Key Biscayne beach efforts for federal funding look better
The Village of Key Biscayne’s ongoing request for federal assistance in combating beach erosion, rising seas and other effects of climate change has taken another step forward, said Roland Simimy, the village’s first chief resilience and sustainability officer.
“It looks like we will live to fight another day,” he said. “We are going to be moving forward with the county in the Army Corps of Engineers’ Tentatively Selected Project.”
The county is the Corps’ non-federal partner.
Although Key Biscayne won inclusion more than a year ago in the Miami-Dade County Coastal Storm Risk Management Feasibility Program – tasked with deciding whether to renew the federal Shoreline Protection Program for another 50 years – “this is a milestone,” Dr. Simimy said, “because the county is proceeding to the next step with Key Biscayne included. It was very possible that it would not be included in the Tentatively Selected Project. There are still a lot of steps to go, but this is very positive.”
Next on the agenda is the development of a draft report of the Tentatively Selected Project that will be presented for public comment, he said, followed by discussions between the Army Corps of Engineers and the county regarding optimizing or refining the Tentatively Selected Project.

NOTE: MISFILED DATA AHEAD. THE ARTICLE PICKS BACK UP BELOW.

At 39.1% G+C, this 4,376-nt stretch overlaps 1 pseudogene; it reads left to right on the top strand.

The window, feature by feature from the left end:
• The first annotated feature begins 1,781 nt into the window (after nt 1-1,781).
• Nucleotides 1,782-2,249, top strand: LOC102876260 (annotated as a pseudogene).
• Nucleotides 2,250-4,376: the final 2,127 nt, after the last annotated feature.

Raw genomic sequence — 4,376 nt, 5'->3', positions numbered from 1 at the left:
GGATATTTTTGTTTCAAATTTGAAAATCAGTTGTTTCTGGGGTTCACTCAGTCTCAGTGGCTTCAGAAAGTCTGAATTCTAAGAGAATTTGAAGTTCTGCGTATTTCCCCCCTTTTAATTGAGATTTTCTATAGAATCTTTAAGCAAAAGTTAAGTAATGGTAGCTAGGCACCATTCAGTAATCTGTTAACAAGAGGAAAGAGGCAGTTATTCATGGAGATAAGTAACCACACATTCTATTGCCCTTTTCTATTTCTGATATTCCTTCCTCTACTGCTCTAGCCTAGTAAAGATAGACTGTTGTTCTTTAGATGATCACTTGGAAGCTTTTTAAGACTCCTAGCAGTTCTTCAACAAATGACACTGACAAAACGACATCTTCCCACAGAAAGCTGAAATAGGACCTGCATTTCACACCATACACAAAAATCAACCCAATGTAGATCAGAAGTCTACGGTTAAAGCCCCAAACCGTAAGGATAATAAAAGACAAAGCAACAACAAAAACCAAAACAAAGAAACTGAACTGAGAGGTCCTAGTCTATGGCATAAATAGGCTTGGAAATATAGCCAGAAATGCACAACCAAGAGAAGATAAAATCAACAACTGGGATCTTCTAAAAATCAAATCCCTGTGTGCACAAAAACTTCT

Since incorporation in 1991, the village has been footing most of the expense for maintaining its waterfront. It would benefit from a 65%-35% cost share on shoreline protection projects undertaken in collaboration with the Corps.
Located between two large waterfront parks on a barrier island connected to Miami Beach by the Rickenbacker Causeway, the Village of Key Biscayne has historically taken a proactive approach to preservation.
Earlier this year the village undertook a two-month project to repair damages incurred during Hurricane Irma in 2017 as well as natural erosion. The project involved widening the beach with the addition of 31,000 cubic yards of sand. The dunes were also restored, exotic plants pulled up and native species replanted.
The project was partially funded by grants from the Federal Emergency Management Agency (FEMA), Florida Department of Environmental Protection and Florida Division of Emergency Management. The Village Council kicked in with self-funding for enough additional sand to bring the total to the amount consistent with maximum shoreline protection.
The office of Resilience & Sustainability, a division of the Department of Public Works, collaborates with Public Works to prepare the village and its residents for the chronic stresses of climate change and acute environmental shocks such as hurricanes
In addition to implementing shoreline protection strategies, Resilience & Sustainability is charged with upgrading critical infrastructure such as roads and the storm water system, protecting electrical and communications assets through undergrounding, and evolving building and zoning codes to support new solutions to climate change and sea level rise.